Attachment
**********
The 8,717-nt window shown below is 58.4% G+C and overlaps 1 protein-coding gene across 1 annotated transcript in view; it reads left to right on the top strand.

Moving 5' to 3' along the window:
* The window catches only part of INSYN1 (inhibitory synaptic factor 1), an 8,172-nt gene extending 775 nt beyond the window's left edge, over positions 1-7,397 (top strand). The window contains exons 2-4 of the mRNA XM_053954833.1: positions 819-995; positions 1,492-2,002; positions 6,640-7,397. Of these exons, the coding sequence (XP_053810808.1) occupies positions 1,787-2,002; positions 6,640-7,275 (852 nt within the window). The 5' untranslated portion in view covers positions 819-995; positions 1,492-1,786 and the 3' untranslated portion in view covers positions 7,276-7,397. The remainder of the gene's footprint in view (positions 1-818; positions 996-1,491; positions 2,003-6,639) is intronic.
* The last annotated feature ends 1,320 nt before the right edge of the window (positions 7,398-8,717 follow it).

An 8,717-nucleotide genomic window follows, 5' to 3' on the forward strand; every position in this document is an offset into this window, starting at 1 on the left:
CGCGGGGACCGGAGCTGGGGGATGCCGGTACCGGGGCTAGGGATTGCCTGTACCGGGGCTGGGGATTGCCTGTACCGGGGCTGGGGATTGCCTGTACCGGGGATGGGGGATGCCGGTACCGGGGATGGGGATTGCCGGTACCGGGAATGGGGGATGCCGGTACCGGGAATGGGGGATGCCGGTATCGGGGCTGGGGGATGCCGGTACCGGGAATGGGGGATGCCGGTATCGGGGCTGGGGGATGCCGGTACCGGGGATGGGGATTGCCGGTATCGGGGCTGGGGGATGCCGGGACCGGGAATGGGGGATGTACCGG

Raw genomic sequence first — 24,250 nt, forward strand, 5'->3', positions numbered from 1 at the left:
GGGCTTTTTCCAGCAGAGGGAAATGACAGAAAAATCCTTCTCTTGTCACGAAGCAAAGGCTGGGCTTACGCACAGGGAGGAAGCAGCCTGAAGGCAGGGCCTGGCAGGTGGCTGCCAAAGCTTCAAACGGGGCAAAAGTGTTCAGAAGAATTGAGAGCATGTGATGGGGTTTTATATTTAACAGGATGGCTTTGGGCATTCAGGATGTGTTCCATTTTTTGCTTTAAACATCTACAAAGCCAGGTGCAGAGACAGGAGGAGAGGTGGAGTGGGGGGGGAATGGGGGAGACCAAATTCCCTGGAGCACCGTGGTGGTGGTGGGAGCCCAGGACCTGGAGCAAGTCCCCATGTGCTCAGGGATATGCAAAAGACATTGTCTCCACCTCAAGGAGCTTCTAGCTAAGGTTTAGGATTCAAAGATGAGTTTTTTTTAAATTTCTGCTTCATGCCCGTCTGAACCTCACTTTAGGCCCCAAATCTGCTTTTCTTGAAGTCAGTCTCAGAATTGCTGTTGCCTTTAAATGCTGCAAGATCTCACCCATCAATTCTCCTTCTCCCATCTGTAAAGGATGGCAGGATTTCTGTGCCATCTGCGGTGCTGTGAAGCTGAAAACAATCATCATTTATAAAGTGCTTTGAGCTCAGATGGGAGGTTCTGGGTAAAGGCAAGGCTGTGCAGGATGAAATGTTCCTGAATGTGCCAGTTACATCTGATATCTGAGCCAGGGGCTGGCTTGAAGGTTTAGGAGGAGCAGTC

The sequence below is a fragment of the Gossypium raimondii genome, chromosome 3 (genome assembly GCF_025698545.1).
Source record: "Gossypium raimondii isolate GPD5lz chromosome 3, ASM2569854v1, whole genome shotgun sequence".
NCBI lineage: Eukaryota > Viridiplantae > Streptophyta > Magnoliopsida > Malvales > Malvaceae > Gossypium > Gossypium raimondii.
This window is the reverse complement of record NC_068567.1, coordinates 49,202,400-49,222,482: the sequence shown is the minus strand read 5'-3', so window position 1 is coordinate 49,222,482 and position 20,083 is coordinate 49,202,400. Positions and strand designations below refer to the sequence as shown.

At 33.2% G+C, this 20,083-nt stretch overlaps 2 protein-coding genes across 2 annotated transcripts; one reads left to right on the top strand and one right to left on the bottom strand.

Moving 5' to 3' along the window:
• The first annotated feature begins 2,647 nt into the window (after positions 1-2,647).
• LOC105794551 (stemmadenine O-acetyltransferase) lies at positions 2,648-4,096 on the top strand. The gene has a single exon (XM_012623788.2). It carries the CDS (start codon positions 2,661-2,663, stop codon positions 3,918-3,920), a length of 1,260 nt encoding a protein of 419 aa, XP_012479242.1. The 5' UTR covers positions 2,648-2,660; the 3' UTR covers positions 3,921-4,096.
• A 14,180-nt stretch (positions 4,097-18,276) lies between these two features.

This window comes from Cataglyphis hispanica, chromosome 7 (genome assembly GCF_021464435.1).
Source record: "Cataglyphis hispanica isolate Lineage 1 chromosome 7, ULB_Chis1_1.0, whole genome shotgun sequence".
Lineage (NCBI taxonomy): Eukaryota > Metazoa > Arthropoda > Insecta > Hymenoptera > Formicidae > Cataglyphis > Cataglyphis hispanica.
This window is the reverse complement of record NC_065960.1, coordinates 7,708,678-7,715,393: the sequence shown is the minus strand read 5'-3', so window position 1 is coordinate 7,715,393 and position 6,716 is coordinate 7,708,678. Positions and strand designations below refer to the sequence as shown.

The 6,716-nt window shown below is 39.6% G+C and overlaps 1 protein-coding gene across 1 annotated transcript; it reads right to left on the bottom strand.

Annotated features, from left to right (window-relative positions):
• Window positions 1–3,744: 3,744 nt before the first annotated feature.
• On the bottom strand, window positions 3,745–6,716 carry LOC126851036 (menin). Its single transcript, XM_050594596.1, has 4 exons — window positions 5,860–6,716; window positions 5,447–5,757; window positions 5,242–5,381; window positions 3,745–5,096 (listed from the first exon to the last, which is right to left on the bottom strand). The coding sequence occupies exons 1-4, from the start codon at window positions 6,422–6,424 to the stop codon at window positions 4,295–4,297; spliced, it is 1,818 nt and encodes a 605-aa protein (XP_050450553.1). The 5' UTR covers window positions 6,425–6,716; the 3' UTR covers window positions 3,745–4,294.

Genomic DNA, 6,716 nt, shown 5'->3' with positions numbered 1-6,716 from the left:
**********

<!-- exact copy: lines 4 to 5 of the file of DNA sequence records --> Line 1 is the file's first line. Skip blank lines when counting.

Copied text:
* The last annotated feature ends 1,320 nt before the right edge of the window (positions 7,398-8,717 follow it).

An 8,717-nucleotide genomic window follows, 5' to 3' on the forward strand; every position in this document is an offset into this window, starting at 1 on the left: